Racial Incidents Have Led to Policy Changes in Florida's Past
April 09, 2012 | WMFE - The Sanford Police Department cited Florida's "Stand Your Ground" self defense gun law as the reason they didn't arrest crime watch volunteer George Zimmerman in the shooting of teenager Trayvon Martin in February. Now there are calls for review and possible repeal of the controversial policy. But this is not the first time a racially charged death has led to calls for changes in state law. Florida has a long history of such incidents.
Harry T. Moore, the first president of the NAACP in Brevard County pioneered the use of the legislative system to affect change. He succeeded in pressuring lawmakers to investigate lynchings, make changes in voter registration and promote progressive housing and employment policies for Florida blacks in the 1940s.
He and his wife Harriette died after their home in Mims was bombed on Christmas Day 1951. An exact replica of the house now stands on the site.
An investigation in 2006 concluded that members of the Central Florida Ku Klux Klan were responsible but no one was ever formally charged.
Anthony Major is director of the African-American studies program at the University of Central Florida in Orlando. He says if the Moore’s deaths resulted in any changes, those changes came much later.
“I don’t recall any law that w as changed. First of all the killers were never found.” Major said.
But the Moore’s deaths caused an international outcry, with protests at the United Nations against violence in the South. Many say the bombing was one of the incidents that eventually led to widespread protests against racial inequality in Florida later in the 1950s and ‘60’s.
Other, more recent, incidents led directly to changes in Florida law. State Representative Geraldine Thompson, a Democrat from Orlando, is a noted central Florida historian. She says in the 1970s and 80’s, Florida law allowed police to shoot to kill anyone, presumed to be a felon, who ran away from police.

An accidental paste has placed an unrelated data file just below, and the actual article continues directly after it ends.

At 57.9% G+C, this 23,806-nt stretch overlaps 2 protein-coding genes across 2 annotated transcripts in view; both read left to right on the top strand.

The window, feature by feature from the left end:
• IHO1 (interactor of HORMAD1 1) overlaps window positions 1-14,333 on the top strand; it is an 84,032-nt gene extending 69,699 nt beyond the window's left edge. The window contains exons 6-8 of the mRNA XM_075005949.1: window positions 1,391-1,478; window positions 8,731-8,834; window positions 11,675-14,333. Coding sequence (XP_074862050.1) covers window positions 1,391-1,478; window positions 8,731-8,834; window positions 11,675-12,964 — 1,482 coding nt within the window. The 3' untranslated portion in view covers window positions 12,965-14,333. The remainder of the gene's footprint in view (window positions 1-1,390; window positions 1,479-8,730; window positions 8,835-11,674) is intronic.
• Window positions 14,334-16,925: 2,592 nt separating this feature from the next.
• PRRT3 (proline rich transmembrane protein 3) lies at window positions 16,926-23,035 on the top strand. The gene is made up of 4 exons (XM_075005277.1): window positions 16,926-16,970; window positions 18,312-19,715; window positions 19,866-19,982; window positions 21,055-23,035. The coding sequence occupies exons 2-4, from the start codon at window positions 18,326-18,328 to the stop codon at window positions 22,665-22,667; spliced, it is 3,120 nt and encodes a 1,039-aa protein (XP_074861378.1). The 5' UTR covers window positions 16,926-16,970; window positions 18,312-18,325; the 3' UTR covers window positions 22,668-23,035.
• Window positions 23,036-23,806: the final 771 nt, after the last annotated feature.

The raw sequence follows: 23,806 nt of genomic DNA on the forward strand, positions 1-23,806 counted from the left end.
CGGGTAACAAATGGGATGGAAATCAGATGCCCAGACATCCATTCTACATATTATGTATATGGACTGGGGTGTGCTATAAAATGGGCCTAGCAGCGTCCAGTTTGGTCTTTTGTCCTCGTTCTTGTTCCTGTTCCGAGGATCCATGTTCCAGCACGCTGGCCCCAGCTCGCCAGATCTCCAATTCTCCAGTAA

Thompson says the “Fleeing Felons” law empowered police officers to be judge, jury and executioner.
“There were several incidents of “fleeing felons” being shot in Orlando.” Thompson said. “And so that law was changed so that you could not use deadly force in those instances. You could only use deadly force if your life was imperiled. “
Thompson also cites the 2006 case of Martin Lee Anderson. The young black man was abused and killed by guards in one of Florida’s juvenile “Boot Camps.” The state’s Sheriffs and juvenile court judges touted the military-style camps as a way to rehabilitate young offenders. Geraldine Thompson had just been elected to the state legislature when hearings into the death came before the House.
“There were videotapes of him being kicked and beaten by the people at the boot camp who were state employees who were supposed to supervise and protect this young man, Martin Lee Anderson.” Thompson said. “And that led to the whole boot camp system being dismantled in the state of Florida.”
Whether or not the Trayvon Martin shooting leads to policy changes, UCF Professor Anthony Major says it has already caused African-American parents to rethink the safety of their own kids.
“I have a 15-year old and I know have to teach him the same things my grandmother had to teach me in the ‘40s about how to stay alive in America, to make sure that these things don’t happen or he doesn’t leave home one day and not come back.”
And Major says the Sanford incident has reignited interest among young people over the role of race in America.
“Hopefully this incident, now that we see what’s going on and the young folks can see that their lives are in danger, maybe it will cause something to change and maybe they will cause change in this society because that’s where the future lies.” Major said.
Back in Mims where outrage over the murder of Harry and Harriette Moore helped to launch the modern civil rights movement, Representative Thompson says there is an ironic connection to the current controversy over the death of Trayvon Martin.
“When the bomb exploded under his bedroom in 1951, there was no hospital that would treat him in that area.” Thompson said. “He and his wife, Harriette, were transported to Sanford where there was a black doctor who would treat him but because he had lost so much blood, he died that night and his wife died nine days later.”
Thompson and Major agree that legal and public policy changes are important but, they say, changing hearts and minds is even more critical.